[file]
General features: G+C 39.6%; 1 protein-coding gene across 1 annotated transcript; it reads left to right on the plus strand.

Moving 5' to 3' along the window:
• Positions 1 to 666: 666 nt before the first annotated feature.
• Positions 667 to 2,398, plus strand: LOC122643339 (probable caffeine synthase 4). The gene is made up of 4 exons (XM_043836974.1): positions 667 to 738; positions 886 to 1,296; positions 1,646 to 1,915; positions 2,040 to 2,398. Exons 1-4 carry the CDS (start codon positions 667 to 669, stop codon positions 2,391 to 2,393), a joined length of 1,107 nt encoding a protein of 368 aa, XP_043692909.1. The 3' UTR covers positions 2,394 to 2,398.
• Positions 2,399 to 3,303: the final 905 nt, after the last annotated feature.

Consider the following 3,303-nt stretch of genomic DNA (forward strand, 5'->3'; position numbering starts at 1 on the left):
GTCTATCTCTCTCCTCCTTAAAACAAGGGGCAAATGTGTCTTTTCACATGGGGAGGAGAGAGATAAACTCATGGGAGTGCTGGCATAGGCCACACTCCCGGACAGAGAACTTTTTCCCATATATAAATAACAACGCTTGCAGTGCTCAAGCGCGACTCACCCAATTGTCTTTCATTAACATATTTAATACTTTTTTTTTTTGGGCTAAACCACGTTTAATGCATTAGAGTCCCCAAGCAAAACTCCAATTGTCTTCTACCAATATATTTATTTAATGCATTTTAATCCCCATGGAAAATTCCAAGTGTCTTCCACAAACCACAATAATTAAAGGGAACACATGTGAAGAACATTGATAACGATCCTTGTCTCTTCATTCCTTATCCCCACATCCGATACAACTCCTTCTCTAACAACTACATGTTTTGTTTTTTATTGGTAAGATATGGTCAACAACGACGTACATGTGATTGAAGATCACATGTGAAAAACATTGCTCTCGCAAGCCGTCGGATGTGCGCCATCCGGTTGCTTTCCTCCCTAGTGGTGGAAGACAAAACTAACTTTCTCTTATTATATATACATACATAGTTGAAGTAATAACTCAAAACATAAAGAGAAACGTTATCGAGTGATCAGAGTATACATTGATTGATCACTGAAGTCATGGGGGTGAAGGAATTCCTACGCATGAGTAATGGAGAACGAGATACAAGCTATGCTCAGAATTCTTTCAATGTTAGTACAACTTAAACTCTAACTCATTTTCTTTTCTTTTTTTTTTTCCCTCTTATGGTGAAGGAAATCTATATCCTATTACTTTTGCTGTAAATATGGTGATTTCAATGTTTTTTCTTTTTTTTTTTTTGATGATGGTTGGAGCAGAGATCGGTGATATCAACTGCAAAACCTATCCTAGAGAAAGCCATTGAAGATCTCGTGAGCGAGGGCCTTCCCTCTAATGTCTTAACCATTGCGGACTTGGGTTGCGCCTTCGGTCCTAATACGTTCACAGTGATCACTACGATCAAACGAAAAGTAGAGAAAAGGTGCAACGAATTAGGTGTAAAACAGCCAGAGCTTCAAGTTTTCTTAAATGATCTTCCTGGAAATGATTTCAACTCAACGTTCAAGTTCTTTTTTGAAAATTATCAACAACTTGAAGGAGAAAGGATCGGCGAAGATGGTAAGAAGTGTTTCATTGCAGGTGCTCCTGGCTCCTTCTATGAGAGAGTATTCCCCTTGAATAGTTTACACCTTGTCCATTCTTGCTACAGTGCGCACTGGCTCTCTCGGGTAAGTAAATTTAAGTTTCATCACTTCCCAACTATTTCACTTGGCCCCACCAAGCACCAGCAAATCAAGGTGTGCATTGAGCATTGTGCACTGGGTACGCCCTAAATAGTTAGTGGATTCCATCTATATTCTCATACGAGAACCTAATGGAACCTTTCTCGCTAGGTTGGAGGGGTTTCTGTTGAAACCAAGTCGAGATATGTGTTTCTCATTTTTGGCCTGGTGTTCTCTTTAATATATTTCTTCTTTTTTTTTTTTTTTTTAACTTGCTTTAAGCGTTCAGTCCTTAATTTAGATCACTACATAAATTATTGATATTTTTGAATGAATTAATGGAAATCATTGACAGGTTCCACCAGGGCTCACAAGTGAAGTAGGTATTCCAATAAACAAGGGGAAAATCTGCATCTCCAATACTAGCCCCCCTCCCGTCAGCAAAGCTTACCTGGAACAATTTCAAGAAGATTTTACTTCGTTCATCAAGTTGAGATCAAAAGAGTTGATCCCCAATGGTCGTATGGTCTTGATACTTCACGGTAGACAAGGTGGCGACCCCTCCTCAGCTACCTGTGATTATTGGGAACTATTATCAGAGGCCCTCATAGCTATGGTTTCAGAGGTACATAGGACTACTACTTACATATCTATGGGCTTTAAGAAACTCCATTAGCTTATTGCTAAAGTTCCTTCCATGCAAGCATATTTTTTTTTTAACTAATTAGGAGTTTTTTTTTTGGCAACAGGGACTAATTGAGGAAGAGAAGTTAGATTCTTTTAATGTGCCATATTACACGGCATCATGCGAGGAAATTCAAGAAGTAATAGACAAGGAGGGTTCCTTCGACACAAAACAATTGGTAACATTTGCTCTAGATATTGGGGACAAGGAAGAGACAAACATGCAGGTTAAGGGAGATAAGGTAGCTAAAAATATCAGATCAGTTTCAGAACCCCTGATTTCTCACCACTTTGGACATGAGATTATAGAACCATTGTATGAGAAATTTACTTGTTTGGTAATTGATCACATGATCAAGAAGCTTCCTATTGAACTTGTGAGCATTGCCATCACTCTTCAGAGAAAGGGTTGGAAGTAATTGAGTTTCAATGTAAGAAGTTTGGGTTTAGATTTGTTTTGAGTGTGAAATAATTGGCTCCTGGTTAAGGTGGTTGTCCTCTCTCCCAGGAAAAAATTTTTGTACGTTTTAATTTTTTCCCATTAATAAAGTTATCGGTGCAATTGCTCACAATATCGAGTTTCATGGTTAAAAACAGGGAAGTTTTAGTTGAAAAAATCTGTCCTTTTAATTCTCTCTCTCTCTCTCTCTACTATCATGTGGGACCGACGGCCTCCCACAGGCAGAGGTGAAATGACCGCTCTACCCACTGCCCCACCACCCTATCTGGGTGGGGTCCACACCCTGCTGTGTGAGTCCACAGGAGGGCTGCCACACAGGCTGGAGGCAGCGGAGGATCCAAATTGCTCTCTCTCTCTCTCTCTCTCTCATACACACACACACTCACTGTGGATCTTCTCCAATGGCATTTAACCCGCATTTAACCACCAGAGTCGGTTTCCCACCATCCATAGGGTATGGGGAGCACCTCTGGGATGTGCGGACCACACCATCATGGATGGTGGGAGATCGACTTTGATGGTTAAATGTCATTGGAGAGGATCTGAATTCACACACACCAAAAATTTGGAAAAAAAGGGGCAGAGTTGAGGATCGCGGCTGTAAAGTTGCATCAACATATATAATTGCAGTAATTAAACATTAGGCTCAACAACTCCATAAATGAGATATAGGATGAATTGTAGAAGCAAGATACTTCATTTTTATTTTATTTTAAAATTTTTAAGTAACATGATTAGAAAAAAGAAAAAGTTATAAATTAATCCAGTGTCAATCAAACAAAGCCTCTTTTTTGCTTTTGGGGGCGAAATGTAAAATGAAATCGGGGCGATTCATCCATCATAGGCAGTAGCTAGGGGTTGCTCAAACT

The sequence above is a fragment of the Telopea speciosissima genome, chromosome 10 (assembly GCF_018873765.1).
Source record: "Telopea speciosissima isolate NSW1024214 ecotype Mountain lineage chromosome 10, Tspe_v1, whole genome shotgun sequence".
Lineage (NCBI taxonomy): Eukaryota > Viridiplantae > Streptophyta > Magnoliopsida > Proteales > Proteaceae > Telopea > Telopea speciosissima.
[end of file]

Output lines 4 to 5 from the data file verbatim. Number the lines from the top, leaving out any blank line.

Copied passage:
• Positions 667 to 2,398, plus strand: LOC122643339 (probable caffeine synthase 4). The gene is made up of 4 exons (XM_043836974.1): positions 667 to 738; positions 886 to 1,296; positions 1,646 to 1,915; positions 2,040 to 2,398. Exons 1-4 carry the CDS (start codon positions 667 to 669, stop codon positions 2,391 to 2,393), a joined length of 1,107 nt encoding a protein of 368 aa, XP_043692909.1. The 3' UTR covers positions 2,394 to 2,398.
• Positions 2,399 to 3,303: the final 905 nt, after the last annotated feature.